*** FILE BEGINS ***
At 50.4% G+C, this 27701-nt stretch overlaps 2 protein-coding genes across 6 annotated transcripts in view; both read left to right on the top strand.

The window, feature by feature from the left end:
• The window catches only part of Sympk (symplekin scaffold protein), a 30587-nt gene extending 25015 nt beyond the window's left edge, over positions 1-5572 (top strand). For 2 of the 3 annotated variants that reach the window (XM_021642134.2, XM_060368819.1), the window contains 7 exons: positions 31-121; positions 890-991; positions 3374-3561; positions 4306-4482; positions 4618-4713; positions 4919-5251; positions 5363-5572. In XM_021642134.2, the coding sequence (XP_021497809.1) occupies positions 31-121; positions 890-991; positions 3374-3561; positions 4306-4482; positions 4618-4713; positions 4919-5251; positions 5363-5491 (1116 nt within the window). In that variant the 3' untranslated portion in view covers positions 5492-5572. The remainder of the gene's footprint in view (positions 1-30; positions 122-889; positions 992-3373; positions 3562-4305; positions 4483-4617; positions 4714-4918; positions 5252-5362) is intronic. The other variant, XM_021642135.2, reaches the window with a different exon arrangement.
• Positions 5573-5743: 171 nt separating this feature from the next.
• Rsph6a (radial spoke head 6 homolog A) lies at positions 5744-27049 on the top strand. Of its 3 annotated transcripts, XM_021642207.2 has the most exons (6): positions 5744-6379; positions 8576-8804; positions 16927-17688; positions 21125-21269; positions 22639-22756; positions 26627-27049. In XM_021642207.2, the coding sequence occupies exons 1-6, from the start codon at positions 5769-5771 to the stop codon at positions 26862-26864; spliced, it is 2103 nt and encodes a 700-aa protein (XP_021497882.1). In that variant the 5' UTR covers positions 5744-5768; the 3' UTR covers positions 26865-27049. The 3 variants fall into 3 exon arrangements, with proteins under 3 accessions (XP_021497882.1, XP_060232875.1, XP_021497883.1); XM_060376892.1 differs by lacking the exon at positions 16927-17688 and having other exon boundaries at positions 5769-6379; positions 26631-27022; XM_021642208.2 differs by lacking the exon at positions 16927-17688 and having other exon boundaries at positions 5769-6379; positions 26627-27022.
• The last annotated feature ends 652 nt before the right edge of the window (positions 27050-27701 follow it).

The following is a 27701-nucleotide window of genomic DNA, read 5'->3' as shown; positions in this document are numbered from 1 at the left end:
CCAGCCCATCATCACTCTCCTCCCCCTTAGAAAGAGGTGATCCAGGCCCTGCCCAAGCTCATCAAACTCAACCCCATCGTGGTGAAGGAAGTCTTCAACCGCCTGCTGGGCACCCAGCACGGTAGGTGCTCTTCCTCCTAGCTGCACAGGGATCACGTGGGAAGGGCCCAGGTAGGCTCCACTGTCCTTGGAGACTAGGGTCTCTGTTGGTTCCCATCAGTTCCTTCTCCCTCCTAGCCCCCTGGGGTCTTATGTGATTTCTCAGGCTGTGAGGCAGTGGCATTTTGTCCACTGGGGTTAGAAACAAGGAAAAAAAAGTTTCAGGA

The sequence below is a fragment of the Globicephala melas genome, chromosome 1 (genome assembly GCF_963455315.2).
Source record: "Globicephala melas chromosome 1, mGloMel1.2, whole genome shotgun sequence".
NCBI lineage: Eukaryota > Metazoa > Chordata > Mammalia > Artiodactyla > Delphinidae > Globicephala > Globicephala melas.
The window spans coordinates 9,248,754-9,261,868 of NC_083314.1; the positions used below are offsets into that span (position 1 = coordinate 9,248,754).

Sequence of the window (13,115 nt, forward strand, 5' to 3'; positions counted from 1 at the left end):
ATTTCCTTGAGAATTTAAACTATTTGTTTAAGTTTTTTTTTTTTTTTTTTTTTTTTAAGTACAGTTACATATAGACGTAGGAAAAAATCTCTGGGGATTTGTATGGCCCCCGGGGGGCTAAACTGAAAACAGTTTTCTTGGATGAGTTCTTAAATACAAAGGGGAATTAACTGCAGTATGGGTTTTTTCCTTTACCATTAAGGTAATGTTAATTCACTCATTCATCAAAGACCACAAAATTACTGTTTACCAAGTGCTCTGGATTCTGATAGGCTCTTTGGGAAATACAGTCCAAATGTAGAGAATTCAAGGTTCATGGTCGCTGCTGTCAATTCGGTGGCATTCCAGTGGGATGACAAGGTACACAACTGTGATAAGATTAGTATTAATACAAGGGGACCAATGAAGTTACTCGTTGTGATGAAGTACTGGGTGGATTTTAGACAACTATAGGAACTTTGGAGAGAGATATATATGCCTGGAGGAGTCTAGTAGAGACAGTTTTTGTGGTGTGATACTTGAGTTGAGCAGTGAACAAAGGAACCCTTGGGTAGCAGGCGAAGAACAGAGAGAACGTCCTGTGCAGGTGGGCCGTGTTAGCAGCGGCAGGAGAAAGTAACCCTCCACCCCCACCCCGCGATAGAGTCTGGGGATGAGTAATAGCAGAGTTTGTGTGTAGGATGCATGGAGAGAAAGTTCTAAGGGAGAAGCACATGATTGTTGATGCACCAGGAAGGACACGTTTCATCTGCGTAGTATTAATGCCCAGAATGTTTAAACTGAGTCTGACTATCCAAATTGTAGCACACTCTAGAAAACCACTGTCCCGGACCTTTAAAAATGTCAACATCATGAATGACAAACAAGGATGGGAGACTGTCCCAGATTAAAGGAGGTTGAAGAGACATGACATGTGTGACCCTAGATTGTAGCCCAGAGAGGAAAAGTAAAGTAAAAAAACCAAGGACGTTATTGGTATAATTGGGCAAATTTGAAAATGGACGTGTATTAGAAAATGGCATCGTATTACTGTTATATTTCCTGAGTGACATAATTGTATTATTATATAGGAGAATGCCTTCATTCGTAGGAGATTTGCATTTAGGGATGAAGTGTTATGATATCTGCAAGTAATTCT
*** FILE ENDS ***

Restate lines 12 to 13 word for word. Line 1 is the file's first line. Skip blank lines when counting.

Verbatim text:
The window spans coordinates 9,248,754-9,261,868 of NC_083314.1; the positions used below are offsets into that span (position 1 = coordinate 9,248,754).

Sequence of the window (13,115 nt, forward strand, 5' to 3'; positions counted from 1 at the left end):